Many people in the state fail to register in time and when the general elections come, they are barred from voting. The Young Democrats came up with the idea not only to get more people in general to vote, but for more Democrats to vote. Emily Cornwell, Vice President of Young Democrats said, “There 's a trend that people who support more liberal candidates are less likely to actually vote, so I think the goal is to identify those people, stress the importance of voting, and get them to commit to getting to their polling location on election day.” Ms. Cornwell is
As of 2008, the same Census Bureau study also found that 30 million eligible voters were not registered. If even a fraction of those eligible voters been registered, that could mean millions of extra votes. By having those millions of votes, it would make the entire system more
Increasing Youth Political Engagement An issue that Canadian politicians face is the decreasing rate of youths who participate in voting. This lack of youth engagement creates implications on Canadian democracy and this issue needs to be solved. Firstly, it is important to address the issue. Youths in Canada are categorized as people between the ages of 18-24.
Even though voter turnout rates are very low, allowing teenagers to vote is not a great solution. From personal experience as a teen myself, I know that most teens are lazy, irresponsible and immature and therefore it would be a mistake to let us vote. People aged 16-17 arent even treated as adults to begin with so it seems strange to give teens a gigantic privilege such as voting. Teenagers are barely starting to become mature adults and they don’t know too much about politics to begin with other than what they get from political socialization such as what they see on social media and the news.
The Canadian voting system is called “First past the Post”, which entails that the candidate with the most votes in a riding wins a seat in the House of Commons and represents that riding as its member of parliament. In today’s society, there has been great controversy over the first past the post system, and the flaws of our electoral process. As a Canadian citizen it is supposed to simple and easy for us to vote, however through this most recent 2015 election there was more cause for concern than cohesion. In the past, the results of Canada’s federal election have exemplified the problem of our first past the post system of voting.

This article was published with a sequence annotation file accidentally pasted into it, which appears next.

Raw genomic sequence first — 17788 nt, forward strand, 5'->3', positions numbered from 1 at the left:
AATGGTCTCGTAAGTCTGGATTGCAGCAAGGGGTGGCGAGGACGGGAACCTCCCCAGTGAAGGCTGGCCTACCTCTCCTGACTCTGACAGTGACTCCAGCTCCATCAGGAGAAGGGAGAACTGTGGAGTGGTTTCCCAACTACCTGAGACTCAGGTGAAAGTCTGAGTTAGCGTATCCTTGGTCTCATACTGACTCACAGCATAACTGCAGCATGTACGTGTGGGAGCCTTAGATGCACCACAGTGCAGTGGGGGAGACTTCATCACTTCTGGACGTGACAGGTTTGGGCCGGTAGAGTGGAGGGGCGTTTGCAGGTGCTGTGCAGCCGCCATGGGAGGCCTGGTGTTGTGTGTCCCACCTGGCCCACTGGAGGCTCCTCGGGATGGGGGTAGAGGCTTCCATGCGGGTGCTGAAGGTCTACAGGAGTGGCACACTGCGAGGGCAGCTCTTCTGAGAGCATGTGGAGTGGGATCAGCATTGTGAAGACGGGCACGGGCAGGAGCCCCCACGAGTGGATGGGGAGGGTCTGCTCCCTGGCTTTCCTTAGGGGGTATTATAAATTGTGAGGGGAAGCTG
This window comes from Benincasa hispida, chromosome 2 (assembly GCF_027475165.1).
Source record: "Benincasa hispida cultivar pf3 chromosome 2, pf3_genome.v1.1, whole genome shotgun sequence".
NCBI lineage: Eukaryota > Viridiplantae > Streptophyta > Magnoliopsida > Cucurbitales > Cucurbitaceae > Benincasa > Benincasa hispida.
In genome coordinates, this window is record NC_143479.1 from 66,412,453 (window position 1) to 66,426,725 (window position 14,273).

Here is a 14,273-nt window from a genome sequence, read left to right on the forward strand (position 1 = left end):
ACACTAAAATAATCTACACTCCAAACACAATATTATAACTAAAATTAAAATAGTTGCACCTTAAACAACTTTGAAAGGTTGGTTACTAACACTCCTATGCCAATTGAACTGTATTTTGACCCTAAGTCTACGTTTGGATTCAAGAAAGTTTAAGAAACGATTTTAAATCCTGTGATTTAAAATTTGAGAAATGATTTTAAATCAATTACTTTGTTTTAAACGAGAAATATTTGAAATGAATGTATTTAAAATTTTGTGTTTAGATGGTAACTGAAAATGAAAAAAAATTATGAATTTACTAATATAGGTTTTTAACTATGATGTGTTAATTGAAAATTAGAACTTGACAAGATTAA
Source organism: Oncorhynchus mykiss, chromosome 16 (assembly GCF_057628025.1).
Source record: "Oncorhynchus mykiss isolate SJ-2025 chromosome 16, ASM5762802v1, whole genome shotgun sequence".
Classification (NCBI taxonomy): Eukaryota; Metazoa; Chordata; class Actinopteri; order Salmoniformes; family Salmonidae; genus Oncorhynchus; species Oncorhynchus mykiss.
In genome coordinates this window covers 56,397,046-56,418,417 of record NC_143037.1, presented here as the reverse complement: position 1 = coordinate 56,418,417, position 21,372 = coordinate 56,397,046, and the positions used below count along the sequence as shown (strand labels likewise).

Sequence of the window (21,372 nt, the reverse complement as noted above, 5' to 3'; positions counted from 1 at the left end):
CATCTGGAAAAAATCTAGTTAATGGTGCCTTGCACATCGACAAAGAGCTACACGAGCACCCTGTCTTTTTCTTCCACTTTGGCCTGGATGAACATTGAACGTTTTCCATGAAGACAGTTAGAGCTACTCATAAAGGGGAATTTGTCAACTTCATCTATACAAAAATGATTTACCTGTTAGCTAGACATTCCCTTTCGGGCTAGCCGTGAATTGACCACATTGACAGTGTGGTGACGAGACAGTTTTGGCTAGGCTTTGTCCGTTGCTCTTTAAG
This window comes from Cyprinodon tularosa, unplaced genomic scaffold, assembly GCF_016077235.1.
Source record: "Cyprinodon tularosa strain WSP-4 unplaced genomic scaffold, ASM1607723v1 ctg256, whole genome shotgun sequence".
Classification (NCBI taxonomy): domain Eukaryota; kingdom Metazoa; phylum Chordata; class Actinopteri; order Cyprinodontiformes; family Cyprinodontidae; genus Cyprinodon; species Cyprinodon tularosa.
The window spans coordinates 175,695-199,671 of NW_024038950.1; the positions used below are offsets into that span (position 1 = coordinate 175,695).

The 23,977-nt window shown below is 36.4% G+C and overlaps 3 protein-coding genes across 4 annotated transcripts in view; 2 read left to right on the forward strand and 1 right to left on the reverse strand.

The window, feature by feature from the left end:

In 2012, 62% of youngest voters showed disintrest in the political process. " This is a clear sign why the voting age should not be lowered. Instead of arguing about lowering the voting age, we should be looking into alternatives to encourage the people who
Third, citizens that are less than 18 should not be allowed to vote because they 're not educated enough. “...that suggested younger teenagers are more likely to cast a ballot than their slightly older peer”(Shin 2). Maybe there 's less older people but is best to have fewer educated people than a bunch of non educated students making bad decisions. “Offering that connection to younger teens could get them into the habit of voting for their rest of their lives”( Shin 2). This is not true because if they start at a really young age after a while their going to get lazy and not wanting to vote anymore.
As each new day passes, more and more people are born. The bigger, broader, and more diverse the youth generation becomes. As such, as each day passes more and more people turn 18; and they are able to become part of the Voting America. However, even though they have this sudden power and say into how the future of their country, their homes, most do not participate. Why is this the case though?